Easterly winds bring visitors

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You would think bird’s name was fairly permanent, wouldn’t you? writes George Hogg (Hogg Estate Services).

After all, a blackbird is a blackbird and a wren is a wren.

However, the taxonomists, as the folk who name our wildlife are known, are forever reclassifying species and changing their names.

Take for instance the Yellow Wagtail. This is our scarcest local wagtail species, after the Pied and the Grey.

Here in the Lothians, we host the most northerly breeding Yellow wagtails in the United Kingdom.

However, Wagtails are a widespread family with the result that the Yellow Wagtails which breed in Western Europe have blue heads and are known as Blue Headed Wagtails. Of course, the Yellow Wagtails on the borders where these two populations meet tend to be hybrids, showing characteristics of both eastern and western subspecies. These are known as Channel Wagtails.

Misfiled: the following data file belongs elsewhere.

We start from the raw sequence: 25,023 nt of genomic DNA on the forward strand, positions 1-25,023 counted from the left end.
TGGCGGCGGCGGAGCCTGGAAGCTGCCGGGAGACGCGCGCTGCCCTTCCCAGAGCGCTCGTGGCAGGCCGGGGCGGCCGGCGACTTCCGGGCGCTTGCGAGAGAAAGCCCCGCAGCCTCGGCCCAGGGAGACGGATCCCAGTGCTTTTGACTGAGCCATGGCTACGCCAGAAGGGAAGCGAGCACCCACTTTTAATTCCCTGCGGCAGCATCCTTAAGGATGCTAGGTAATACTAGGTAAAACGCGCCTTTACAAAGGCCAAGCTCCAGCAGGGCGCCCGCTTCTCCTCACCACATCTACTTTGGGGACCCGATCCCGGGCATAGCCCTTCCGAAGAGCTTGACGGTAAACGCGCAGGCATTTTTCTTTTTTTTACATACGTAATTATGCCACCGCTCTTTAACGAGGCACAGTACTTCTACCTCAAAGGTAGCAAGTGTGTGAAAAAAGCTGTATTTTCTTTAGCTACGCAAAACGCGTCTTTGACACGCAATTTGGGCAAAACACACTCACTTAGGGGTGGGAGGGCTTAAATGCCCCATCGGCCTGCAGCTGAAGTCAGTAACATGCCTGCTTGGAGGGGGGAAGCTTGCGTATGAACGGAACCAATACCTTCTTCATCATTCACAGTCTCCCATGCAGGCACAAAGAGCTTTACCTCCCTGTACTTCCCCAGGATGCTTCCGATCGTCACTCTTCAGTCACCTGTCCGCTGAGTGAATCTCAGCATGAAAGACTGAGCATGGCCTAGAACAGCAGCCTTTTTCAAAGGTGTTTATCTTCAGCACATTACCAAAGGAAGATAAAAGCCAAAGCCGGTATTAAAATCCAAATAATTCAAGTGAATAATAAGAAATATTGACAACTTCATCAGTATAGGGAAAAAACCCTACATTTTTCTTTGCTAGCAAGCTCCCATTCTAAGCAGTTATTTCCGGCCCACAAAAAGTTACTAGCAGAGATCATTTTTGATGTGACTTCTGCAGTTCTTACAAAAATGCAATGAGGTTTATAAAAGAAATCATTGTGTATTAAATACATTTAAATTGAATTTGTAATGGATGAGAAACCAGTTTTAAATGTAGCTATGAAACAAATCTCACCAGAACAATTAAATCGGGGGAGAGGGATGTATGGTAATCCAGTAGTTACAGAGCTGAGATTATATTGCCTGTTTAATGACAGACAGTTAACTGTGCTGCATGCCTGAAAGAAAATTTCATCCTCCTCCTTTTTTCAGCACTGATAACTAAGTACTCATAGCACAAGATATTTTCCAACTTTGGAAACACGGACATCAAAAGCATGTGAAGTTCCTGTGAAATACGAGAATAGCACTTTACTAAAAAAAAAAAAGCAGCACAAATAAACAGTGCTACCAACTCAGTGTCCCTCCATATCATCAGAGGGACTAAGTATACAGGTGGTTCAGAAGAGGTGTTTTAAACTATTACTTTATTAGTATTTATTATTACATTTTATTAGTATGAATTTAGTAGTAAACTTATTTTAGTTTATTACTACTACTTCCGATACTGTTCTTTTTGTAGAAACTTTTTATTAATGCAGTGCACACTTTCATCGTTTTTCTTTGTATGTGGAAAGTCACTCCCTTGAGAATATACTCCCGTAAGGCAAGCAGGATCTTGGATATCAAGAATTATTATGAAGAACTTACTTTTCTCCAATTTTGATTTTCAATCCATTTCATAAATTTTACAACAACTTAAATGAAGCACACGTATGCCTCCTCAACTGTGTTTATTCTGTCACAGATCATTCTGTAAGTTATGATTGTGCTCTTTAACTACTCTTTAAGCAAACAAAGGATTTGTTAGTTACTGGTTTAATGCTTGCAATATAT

At this time of year when so many of our migratory birds are on their way back from Africa, birdwatchers hope for east winds which can blow European migrants over to Britain.

Such conditions can mean a scattering of Blue Headed and Channel Wagtails can sometimes turn up in Scotland.

No doubt that is how I came across this gorgeous Channel Wagtail at Torness the other day.

By the time you read his he may be in Poland or even Russia.

Such is the footloose and free way of wild birds.